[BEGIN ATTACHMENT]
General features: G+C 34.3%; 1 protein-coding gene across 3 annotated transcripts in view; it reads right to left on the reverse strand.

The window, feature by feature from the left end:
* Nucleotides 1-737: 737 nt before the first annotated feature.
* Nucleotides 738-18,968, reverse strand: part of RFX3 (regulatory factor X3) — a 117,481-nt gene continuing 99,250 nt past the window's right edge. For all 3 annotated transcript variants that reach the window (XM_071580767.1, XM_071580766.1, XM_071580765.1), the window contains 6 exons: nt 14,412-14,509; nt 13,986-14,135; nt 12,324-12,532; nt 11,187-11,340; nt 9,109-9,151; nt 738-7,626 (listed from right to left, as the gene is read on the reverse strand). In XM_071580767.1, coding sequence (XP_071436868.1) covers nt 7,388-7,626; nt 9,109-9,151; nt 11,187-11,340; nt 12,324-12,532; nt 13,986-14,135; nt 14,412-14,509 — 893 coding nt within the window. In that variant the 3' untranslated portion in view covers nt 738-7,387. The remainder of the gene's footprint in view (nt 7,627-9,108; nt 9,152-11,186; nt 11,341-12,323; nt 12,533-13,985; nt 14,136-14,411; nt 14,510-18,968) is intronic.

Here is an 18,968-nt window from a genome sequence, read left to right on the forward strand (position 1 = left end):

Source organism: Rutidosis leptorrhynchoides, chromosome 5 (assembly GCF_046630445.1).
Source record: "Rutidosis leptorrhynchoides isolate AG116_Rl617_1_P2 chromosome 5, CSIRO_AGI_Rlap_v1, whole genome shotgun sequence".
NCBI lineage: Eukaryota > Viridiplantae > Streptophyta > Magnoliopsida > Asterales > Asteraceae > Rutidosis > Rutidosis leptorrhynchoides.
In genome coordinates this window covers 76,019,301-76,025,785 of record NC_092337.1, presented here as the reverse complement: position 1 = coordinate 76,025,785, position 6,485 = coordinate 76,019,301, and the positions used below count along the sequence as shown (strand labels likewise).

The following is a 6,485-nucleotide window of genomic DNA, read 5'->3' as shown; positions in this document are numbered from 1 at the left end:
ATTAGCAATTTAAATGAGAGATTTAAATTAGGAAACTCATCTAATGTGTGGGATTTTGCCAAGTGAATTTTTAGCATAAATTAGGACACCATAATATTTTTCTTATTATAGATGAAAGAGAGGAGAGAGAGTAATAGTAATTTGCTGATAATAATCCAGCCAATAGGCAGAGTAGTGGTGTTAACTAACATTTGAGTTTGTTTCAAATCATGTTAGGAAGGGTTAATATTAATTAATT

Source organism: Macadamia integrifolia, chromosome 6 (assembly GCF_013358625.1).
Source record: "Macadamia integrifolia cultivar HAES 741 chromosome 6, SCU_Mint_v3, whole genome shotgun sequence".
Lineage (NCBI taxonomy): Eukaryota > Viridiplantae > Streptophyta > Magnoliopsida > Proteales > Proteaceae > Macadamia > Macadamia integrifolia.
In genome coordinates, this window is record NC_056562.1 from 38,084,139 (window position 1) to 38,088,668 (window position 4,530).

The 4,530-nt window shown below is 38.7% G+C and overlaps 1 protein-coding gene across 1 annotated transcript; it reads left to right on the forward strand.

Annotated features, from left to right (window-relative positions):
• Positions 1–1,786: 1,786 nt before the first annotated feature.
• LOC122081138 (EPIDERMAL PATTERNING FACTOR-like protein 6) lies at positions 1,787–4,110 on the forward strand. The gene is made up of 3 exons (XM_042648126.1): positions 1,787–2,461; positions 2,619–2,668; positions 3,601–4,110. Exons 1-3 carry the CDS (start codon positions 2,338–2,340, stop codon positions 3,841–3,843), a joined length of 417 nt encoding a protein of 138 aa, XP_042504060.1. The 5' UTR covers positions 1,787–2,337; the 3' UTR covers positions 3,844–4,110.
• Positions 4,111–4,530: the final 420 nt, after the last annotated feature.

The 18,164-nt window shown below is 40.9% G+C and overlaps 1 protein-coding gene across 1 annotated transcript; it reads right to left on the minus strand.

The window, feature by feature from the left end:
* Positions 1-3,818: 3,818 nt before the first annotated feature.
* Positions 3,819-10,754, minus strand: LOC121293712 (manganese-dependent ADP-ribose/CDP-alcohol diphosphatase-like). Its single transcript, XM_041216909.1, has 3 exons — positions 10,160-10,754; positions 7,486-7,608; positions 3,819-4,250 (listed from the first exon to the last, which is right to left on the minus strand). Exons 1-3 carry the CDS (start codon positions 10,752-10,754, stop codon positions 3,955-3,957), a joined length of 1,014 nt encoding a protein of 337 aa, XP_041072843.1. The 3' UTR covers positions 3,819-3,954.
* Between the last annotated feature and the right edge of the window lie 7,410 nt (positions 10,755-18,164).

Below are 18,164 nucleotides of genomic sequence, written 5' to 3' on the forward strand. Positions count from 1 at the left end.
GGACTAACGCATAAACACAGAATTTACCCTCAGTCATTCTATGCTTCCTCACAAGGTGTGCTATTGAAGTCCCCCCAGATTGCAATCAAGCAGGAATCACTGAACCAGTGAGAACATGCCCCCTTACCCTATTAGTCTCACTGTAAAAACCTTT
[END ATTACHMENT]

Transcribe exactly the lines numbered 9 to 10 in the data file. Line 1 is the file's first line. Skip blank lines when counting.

In genome coordinates this window covers 76,019,301-76,025,785 of record NC_092337.1, presented here as the reverse complement: position 1 = coordinate 76,025,785, position 6,485 = coordinate 76,019,301, and the positions used below count along the sequence as shown (strand labels likewise).

The following is a 6,485-nucleotide window of genomic DNA, read 5'->3' as shown; positions in this document are numbered from 1 at the left end: